Computational Materials Science
For several decades, many have dreamed that computational models based upon the theories of molecular dynamics or quantum mechanics would enable the prediction and modification of fundamental materials properties. But only in the last decade has this dream started to be realized. Our computational materials science group at Duke group is a leader in this effort.
Computational materials science research in the Department of Mechanical Engineering and Materials Science focuses on:
- Computational materials
- Electronic materials
- Solid state engineering
- Solid state physics
- Nanoscience and technology
- Optical properties of nanomaterials
- Advanced optics
- Thermodynamics of materials
Opportunities for Graduate Study
The department offers an M.S./Ph.D. with a study track in materials science and a core in solid materials and photonics. The course options emphasize nanoscience, nanomaterials and technology; photonics, solid state physics and electronic materials.
The department also offers a Master of Engineering (MEng) with an emphasis in materials science and engineering. This 30-credit degree program includes course work towards departmental requirements, an area of specialization, business and management fundamentals, and an internship or applied research experience. Students have the flexibility to focus on topics of solid, soft, bio and polymeric materials and characterization relevant to career preparation for the industrial sector.
Professor in the Department of Civil and Environmental Engineering
Research Interests: Computational mechanics, finite element methods, computational inverse problems and their applications in engineering and biomedicine, scientific computing, computational acoustics and acoustics-structure interaction, coupled chemo-mechanics (e.g. electrochemistry-mechanics).
Associate Professor of Mechanical Engineering & Materials Science (beginning July 1, 2017)
Research Interests: Computational methods to provide fundamental, molecular-level understanding of biological and material systems, with the aim of discovering new phenomena and developing new materials and technologies. The methods we use or develop are largely based on statistical mechanics, molecular modeling and...
Associate Professor in the Department of Mechanical Engineering and Materials Science
Research Interests: Computational predictions and understanding of new materials related to energy and electronics, as well as molecular structure and spectroscopies, based on the "first principles" of quantum mechanics. Much of this work is directly connected to ongoing developments of new algorithms and...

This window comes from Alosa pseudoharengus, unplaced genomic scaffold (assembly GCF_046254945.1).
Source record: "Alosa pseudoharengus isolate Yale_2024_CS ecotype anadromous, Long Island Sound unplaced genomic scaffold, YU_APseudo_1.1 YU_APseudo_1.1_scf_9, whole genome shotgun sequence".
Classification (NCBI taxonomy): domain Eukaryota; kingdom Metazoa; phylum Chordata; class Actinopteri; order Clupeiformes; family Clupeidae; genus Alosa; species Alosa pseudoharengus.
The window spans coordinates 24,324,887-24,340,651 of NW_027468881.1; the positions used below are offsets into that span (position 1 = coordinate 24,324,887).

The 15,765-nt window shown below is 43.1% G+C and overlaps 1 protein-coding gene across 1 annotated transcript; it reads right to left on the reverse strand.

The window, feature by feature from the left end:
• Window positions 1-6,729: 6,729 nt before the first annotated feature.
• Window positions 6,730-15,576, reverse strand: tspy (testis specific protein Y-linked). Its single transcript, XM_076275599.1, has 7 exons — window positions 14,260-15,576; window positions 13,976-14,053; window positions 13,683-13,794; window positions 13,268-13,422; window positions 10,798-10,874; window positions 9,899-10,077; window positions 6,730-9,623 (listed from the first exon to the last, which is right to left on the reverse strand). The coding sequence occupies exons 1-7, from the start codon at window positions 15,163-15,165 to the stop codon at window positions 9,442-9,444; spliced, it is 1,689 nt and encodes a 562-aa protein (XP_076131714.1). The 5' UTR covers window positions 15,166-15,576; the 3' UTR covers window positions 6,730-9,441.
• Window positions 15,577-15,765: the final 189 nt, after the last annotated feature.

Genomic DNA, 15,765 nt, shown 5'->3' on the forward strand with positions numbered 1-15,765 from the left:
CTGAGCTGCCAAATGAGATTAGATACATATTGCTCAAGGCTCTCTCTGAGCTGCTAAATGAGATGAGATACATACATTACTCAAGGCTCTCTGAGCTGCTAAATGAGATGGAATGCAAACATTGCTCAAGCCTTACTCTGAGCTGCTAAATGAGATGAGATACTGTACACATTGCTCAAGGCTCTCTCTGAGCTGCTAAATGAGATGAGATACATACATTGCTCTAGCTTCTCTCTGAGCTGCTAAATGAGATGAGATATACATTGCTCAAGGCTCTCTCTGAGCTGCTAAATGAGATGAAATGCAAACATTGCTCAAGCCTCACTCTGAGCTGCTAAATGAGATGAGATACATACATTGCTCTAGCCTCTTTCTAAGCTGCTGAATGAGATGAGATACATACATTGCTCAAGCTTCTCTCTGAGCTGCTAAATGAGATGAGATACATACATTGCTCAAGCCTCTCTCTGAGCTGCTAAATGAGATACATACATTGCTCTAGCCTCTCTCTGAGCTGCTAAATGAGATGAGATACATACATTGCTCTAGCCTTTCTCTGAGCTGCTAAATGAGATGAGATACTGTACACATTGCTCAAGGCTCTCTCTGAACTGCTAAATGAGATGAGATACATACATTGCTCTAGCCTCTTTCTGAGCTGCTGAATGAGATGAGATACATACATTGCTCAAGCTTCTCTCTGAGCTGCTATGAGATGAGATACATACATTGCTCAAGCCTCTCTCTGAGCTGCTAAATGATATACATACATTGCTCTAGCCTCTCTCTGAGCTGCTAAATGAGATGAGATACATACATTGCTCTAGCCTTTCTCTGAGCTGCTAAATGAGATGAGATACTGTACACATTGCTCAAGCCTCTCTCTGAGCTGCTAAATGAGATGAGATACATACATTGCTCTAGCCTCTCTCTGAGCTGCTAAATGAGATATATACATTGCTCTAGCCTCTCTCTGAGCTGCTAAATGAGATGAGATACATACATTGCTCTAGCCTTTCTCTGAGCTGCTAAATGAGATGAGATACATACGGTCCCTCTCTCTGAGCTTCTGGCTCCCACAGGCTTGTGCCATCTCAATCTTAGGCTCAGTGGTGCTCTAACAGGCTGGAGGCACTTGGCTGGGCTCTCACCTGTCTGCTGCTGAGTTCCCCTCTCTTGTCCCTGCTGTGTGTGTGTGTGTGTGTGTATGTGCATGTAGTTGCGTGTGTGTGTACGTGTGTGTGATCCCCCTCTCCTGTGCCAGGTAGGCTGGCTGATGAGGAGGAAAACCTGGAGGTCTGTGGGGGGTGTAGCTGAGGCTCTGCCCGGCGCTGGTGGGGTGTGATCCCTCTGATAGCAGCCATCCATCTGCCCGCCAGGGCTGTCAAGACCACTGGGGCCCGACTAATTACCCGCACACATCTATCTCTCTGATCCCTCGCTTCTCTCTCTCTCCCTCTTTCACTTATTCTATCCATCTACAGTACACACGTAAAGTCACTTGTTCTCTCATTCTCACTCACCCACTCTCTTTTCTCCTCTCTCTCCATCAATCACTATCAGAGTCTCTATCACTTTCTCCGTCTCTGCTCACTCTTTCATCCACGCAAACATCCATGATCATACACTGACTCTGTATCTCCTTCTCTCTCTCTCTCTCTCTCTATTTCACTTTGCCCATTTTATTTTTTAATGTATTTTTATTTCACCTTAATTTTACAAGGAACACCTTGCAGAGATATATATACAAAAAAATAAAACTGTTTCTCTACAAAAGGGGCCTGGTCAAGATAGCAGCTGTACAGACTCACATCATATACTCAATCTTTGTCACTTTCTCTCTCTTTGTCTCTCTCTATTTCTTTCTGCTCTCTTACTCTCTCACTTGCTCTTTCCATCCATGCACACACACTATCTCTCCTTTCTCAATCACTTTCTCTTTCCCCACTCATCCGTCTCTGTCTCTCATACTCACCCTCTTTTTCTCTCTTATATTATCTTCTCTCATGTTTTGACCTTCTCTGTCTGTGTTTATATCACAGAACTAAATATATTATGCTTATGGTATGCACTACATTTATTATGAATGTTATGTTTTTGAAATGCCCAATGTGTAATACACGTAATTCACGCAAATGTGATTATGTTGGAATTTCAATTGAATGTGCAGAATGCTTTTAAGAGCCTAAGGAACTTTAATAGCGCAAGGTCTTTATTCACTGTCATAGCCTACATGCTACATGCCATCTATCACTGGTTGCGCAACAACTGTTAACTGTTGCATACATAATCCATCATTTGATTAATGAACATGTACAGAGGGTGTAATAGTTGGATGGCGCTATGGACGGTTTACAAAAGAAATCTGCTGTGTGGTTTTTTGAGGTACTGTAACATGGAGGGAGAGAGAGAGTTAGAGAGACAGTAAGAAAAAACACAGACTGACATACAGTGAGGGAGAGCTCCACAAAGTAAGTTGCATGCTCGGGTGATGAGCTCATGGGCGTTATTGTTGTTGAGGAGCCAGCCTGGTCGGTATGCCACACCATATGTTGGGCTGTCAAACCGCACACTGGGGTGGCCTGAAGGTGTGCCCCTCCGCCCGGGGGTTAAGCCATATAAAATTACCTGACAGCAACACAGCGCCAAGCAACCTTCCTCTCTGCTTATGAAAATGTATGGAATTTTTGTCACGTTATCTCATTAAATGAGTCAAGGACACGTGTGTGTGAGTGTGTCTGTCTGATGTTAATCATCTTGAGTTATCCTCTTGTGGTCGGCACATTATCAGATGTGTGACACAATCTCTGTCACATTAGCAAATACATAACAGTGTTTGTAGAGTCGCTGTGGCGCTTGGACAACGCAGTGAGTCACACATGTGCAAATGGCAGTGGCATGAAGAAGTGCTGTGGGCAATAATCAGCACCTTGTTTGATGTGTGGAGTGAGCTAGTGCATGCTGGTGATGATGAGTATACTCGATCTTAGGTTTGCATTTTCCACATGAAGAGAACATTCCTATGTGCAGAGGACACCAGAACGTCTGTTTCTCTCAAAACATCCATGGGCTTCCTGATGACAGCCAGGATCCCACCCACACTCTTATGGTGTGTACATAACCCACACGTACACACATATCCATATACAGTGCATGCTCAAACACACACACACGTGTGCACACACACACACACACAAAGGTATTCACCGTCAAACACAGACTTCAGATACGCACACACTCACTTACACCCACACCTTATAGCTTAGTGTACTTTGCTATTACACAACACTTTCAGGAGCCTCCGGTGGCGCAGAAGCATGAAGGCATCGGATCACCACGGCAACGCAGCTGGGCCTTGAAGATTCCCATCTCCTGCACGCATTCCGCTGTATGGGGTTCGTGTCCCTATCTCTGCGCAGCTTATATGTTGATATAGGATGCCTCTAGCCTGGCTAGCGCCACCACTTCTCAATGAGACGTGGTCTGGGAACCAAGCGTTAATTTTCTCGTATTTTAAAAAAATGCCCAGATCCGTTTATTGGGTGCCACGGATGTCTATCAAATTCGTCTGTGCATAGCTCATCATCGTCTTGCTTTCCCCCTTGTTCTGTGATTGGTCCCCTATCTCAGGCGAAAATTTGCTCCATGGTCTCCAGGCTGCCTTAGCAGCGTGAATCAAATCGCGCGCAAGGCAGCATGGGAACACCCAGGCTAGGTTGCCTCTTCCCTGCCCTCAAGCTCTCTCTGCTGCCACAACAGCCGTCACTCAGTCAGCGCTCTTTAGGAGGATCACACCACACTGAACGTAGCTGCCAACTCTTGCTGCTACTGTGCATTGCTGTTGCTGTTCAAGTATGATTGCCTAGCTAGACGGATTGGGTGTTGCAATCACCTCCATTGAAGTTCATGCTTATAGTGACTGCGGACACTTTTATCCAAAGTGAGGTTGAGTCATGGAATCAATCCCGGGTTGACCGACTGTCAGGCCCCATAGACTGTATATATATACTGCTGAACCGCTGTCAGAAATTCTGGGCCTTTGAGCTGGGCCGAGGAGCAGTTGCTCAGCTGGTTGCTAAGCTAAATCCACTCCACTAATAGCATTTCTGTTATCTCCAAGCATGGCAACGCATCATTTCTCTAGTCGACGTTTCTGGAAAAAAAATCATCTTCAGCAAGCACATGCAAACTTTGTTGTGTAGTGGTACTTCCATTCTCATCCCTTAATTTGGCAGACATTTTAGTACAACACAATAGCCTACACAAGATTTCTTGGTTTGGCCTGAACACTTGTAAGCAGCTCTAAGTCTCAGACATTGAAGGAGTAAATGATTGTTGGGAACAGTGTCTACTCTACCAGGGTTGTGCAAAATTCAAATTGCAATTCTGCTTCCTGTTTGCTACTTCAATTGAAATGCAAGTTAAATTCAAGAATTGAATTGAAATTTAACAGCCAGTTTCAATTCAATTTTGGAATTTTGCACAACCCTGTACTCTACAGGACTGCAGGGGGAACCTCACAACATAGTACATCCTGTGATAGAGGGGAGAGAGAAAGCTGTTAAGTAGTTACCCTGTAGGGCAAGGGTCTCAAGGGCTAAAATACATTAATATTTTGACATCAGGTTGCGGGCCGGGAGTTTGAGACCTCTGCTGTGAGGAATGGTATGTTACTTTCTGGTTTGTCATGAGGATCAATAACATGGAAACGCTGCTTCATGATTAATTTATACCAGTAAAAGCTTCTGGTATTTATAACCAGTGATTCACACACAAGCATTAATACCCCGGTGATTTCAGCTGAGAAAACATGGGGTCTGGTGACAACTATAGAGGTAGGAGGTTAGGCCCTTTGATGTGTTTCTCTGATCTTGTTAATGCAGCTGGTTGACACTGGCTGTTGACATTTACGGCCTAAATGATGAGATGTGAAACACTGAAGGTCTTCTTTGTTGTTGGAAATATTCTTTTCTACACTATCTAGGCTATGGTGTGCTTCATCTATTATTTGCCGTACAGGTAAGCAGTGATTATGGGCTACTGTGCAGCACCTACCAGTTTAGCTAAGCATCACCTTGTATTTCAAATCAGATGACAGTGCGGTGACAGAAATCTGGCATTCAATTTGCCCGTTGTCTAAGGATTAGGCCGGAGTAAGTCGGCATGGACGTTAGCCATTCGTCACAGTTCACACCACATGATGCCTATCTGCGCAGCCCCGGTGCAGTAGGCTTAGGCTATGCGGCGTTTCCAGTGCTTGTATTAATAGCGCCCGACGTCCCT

Professor in the Department of Mechanical Engineering and Materials Science
Research Interests: Nanoscale science of energy, computational materials science, nanotube growth characterization, alloy theory, superlubricity on quasicrystals, superconductivity in metal borides, genetic approaches to QM predictions of materials structures, materials for nuclear detection. His multidisciplinary...
Associate Professor of Mechanical Engineering and Materials Science
Research Interests: Olivier Delaire is an expert in the field of atomic dynamics in materials, with 15-plus years of experience in both experimental and computational studies of lattice dynamics (phonons).
Professor of Civil and Environmental Engineering
Research Interests: Modeling quasi-static and dynamic fracture of structural components, the evolution of interfaces with nonlinear constitutive laws, and developing models for stimulus-responsive hydrogels
Associate Professor in the Department of Civil and Environmental Engineering
Research Interests: Finite element methods, computational fluid and solid mechanics, multiphase porous media flows, computational methods for fluid and solid materials under extreme load conditions, turbulent flow computations, instability phenomena.
Assistant Research Professor in the Department of Mechanical Engineering and Materials Science
Research Interests: Computational materials science, with a focus on the development of high-throughput computational materials design frameworks such as AFLOW (Automatic FLOW).